the way to hold him?' said Mrs Gowan, contemptuously; 'and do not
    these Miggles people know it, at least as well as I? Oh, shrewd
    people, Mr Clennam: evidently people of business! I believe
    Miggles belonged to a Bank. It ought to have been a very
    profitable Bank, if he had much to do with its management. This is
    very well done, indeed.'

    'I beg and entreat you, ma'am--' Arthur interposed.

    'Oh, Mr Clennam, can you really be so credulous?'

    It made such a painful impression upon him to hear her talking in
    this haughty tone, and to see her patting her contemptuous lips
    with her fan, that he said very earnestly, 'Believe me, ma'am, this
    is unjust, a perfectly groundless suspicion.'

    'Suspicion?' repeated Mrs Gowan. 'Not suspicion, Mr Clennam,
    Certainty. It is very knowingly done indeed, and seems to have
    taken YOU in completely.' She laughed; and again sat tapping her
    lips with her fan, and tossing her head, as if she added, 'Don't
    tell me. I know such people will do anything for the honour of
    such an alliance.'

    At this opportune moment, the cards were thrown up, and Mr Henry
    Gowan came across the room saying, 'Mother, if you can spare Mr
    Clennam for this time, we have a long way to go, and it's getting
    late.' Mr Clennam thereupon rose, as he had no choice but to do;
    and Mrs Gowan showed him, to the last, the same look and the same
    tapped contemptuous lips.

    'You have had a portentously long audience of my mother,' said
    Gowan, as the door closed upon them. 'I fervently hope she has not
    bored you?'

    'Not at all,' said Clennam.

    They had a little open phaeton for the journey, and were soon in it
    on the road home. Gowan, driving, lighted a cigar; Clennam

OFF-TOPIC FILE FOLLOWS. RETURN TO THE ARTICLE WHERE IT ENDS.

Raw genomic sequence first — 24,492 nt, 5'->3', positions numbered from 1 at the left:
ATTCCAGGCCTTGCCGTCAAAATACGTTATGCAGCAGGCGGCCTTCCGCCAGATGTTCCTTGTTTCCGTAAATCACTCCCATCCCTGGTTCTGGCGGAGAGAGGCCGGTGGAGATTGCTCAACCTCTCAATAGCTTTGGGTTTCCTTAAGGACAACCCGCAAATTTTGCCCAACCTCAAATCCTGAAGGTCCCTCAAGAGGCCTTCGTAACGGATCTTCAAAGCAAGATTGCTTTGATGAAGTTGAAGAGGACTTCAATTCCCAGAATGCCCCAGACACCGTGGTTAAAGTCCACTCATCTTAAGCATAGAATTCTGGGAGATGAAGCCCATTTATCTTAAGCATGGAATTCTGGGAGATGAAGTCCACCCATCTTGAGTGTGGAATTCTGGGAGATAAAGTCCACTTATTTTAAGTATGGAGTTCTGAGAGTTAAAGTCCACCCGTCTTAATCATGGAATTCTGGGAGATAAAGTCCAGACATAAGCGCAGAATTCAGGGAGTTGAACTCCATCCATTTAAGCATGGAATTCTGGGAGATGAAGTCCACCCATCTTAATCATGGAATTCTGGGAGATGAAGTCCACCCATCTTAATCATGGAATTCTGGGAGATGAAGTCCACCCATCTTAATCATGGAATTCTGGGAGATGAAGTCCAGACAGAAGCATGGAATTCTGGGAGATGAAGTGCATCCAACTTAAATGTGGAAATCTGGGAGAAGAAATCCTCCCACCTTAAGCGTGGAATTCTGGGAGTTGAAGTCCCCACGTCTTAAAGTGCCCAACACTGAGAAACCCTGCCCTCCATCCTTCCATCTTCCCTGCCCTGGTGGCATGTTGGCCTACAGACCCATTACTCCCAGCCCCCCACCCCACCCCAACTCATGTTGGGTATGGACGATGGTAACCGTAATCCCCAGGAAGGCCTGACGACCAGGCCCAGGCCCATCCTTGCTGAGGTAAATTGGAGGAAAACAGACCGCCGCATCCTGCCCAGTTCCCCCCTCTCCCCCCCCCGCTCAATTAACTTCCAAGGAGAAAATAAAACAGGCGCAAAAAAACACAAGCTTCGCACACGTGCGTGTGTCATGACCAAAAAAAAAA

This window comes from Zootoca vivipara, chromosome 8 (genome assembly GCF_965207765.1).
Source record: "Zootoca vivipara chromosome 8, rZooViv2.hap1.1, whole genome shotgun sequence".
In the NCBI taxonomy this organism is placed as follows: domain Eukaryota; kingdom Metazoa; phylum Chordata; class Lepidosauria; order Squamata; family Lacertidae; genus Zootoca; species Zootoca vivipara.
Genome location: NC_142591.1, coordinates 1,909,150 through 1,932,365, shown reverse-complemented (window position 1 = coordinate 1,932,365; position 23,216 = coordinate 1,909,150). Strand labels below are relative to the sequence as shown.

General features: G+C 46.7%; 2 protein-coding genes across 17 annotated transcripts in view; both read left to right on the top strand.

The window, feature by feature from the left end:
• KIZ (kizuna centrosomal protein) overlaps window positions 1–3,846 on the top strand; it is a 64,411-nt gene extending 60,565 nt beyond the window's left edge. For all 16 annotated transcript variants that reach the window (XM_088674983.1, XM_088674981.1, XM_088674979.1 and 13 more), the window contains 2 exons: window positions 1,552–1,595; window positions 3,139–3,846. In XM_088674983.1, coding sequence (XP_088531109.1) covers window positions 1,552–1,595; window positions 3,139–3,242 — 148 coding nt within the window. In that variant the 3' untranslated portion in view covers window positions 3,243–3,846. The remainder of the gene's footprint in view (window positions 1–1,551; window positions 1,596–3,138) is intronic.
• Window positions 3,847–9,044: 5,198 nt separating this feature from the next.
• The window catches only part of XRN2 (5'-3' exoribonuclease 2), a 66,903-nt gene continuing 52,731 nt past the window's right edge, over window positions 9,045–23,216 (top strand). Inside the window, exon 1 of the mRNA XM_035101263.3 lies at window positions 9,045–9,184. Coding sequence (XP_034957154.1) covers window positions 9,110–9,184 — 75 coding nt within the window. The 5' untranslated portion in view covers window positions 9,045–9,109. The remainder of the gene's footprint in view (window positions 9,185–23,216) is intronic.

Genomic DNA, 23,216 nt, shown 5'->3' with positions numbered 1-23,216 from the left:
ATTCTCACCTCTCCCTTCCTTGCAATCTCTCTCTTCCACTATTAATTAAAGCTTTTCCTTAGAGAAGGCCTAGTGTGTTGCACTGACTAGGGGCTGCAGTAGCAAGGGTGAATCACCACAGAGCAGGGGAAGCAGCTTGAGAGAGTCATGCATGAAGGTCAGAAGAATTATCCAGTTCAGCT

declined one. Do what he would, he fell into such a mood of
    abstraction that Gowan said again, 'I am very much afraid my mother
    has bored you?' To which he roused himself to answer, 'Not at
    all!' and soon relapsed again.

    In that state of mind which rendered nobody uneasy, his
    thoughtfulness would have turned principally on the man at his
    side. He would have thought of the morning when he first saw him
    rooting out the stones with his heel, and would have asked himself,
    'Does he jerk me out of the path in the same careless, cruel way?'
    He would have thought, had this introduction to his mother been
    brought about by him because he knew what she would say, and that
    he could thus place his position before a rival and loftily warn
    him off, without himself reposing a word of confidence in him? He
    would have thought, even if there were no such design as that, had
    he brought him there to play with his repressed emotions, and
    torment him? The current of these meditations would have been
    stayed sometimes by a rush of shame, bearing a remonstrance to
    himself from his own open nature, representing that to shelter such
    suspicions, even for the passing moment, was not to hold the high,
    unenvious course he had resolved to keep. At those times, the
    striving within him would have been hardest; and looking up and
    catching Gowan's eyes, he would have started as if he had done him
    an injury.

    Then, looking at the dark road and its uncertain objects, he would
    have gradually trailed off again into thinking, 'Where are we
    driving, he and I, I wonder, on the darker road of life? How will
    it be with us, and with her, in the obscure distance?' Thinking of
    her, he would have been troubled anew with a reproachful misgiving
    that it was not even loyal to her to dislike him, and that in being
    so easily prejudiced against him he was less deserving of her than
    at first.

    'You are evidently out of spirits,' said Gowan; 'I am very much
    afraid my mother must have bored you dreadfully.'
    'Believe me, not at all,' said Clennam. 'It's nothing--nothing!'